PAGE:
In the development of Revelations, I have discovered many things. Not all of them good.  There are some very poor images and some gaps in our database. Normally, rectifying this takes a short trip to a filing cabinet or a quick photo session. Now into four months without access, these everyday things seem like relics of the past and I find myself completely reliant on the truths that are found online. I am grateful for the assistance of Emma Allen, employed through the CMA’s Young Canada Works program who helped to research the artist’s biographies. Over the summer she will continue her work with the collection and help to fill in some of the gaps.

I have also discovered how relevant and politically charged art truly is, no matter the era in which it was created. One moment of intersection was upon first hearing the bells in the June 12 release Avenging Angels and knowing that they were recorded live by Chooi Foong Chong at the Black Lives Matter protest in Montreal the previous week.

Another was the shocking murders of two indigenous people in New Brunswick this month— Rodney Levi who was shot on June 12 by an RCMP officer and Chantal Moore who was shot by a member of the Edmundston Police Department on June 4. Works from the release planned for that week will be featured in a special social media series showcasing the work of Aboriginal artists in our collection. The series will begin Sunday, June 21 to mark National Indigenous People’s Day and will honour the work of Roger Simon, We Stand on Guard for Thee (1999).

Still another was the discovery of #MeToo tagged to the obituary of a famous Montreal printmaker and sculptor who was about to be featured in the next release. Following the trail to discover this woman’s account of her experience as a model for this artist made it impossible to celebrate his work.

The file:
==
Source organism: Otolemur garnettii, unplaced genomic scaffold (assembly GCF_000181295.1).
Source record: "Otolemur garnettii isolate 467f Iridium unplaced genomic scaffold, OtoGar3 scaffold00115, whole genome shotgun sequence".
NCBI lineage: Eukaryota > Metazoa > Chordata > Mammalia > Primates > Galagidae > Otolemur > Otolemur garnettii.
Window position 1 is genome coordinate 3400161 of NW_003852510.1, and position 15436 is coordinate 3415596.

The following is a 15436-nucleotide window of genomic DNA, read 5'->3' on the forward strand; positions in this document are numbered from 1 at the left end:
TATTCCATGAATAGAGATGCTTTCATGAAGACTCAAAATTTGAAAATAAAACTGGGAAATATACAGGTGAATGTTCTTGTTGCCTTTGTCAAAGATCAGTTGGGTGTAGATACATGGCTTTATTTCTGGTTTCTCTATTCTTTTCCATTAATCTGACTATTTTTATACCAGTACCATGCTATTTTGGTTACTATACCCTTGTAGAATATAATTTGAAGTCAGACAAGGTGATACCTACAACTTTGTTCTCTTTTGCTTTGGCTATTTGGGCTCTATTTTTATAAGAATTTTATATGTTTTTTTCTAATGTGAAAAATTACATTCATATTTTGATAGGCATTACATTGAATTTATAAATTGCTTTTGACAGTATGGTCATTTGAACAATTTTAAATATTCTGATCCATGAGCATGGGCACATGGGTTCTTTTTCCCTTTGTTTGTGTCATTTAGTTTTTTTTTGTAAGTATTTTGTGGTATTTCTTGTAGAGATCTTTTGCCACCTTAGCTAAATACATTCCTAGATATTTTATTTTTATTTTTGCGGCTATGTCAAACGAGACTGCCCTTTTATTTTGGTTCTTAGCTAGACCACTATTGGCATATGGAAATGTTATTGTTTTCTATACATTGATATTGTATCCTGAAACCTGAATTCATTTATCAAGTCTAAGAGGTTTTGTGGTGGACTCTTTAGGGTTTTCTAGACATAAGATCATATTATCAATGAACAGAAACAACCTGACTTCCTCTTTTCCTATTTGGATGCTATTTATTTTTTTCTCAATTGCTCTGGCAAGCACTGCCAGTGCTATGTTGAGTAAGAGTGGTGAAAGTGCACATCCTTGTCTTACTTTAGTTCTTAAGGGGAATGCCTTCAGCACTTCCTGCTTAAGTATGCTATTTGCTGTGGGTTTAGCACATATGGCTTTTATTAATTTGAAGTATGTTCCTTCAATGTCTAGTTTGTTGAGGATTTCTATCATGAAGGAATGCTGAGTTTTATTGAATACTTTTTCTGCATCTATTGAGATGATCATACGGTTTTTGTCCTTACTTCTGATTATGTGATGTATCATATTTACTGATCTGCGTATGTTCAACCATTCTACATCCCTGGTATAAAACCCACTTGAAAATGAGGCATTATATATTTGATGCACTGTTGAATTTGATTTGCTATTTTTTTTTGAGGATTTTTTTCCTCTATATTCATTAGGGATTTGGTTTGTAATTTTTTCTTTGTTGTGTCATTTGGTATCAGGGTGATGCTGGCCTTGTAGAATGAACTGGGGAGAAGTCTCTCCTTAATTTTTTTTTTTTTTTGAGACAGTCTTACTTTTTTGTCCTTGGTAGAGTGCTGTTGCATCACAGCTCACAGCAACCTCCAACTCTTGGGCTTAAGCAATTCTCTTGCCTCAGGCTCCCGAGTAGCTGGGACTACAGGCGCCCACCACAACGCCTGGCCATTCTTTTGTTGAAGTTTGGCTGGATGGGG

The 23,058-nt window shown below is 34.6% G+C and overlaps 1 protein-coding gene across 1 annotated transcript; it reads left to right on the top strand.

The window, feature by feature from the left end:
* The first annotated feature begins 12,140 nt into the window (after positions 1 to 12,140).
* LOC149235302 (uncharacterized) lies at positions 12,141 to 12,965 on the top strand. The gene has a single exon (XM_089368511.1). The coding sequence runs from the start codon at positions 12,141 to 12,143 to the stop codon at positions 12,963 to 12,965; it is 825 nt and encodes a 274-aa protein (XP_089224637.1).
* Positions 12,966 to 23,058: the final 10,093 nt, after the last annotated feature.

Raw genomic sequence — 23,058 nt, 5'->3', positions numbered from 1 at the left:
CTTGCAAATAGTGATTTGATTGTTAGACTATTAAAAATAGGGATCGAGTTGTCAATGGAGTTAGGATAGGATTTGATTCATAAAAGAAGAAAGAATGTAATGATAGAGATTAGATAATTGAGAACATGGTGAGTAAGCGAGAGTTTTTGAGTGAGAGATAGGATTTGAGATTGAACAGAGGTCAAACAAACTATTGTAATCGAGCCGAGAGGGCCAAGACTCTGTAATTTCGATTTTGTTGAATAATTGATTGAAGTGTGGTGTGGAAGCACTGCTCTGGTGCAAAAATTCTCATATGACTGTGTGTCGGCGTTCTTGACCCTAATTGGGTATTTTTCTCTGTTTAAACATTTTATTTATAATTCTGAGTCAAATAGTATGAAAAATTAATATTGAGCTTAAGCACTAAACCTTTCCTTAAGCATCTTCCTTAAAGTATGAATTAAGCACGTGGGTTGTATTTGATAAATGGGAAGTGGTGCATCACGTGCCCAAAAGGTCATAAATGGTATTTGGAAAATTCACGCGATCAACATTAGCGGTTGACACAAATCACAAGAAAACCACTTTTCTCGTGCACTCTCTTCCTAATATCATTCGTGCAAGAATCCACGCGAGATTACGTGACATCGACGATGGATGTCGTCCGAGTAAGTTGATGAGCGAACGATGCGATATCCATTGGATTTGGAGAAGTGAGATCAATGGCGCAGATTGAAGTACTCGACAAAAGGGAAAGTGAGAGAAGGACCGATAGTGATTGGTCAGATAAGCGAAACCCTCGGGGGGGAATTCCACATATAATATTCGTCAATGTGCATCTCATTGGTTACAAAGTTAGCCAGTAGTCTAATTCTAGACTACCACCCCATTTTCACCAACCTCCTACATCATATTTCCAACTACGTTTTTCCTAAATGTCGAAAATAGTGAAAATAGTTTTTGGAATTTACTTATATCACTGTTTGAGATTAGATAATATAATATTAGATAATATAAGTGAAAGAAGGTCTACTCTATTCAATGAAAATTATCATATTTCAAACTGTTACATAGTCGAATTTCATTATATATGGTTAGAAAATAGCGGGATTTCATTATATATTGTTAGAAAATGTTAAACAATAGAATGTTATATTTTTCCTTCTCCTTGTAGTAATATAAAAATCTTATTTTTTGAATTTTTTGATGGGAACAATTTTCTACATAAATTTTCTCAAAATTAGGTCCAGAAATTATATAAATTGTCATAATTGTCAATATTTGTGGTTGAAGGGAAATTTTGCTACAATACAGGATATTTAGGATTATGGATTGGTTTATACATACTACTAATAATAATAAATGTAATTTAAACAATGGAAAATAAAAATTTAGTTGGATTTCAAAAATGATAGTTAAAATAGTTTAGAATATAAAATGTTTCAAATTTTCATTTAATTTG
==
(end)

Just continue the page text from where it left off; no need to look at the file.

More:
We are truly in an unprecedented time. As we reboot our economic and social lives, I hope we can find a way to rebuild our world in a way that considers the planet and the people that live on it. In the words of Finley Peter Dunne requoted by Banksy: “Art should comfort the disturbed and disturb the comfortable.”

This project started out as an adaptive approach to a new reality, a way to explore the integration of exhibition and experience. I worked with what I had at hand, a MAC, an internet connection, the UNB Permanent Collection, and my son, Brydone Charlton.

I hope you have enjoyed Revelations, a COVID-19 lock-down experiment in art and music.

Marie E. Maltais
Director, UNB Art Centre

1 https://www.theguardian.com/world/2020/apr/07/what-coronavirus-can-teach-us-about-hope-rebecca-solnit

2 There is amazing potential in the possibility of immersive experience and augmented reality for the appreciation of art. Check out the Van Gogh exhibit currently in Toronto. https://www.cbc.ca/news/entertainment/galleries-museums-reopening-1.5613940

https://www.cbc.ca/news/entertainment/drive-in-van-gogh-exhibit-1.5567930

Also, see Sensory 4 Immersive Experiences/ Grande Exhibitions 2019 production of Leonardo da Vinci: 500 Years of Genius. https://vimeo.com/88720043 

Sheila Hugh MacKay logo Government of New Brunswick logo

Credits: Sheila Hugh Mackay Foundation and Government of New Brunswick, Department of Tourism, Heritage and Culture.

FOR MORE INFORMATION
Marie Maltais, Director
Phone: 506 453-4623
Email: artcntr@unb.ca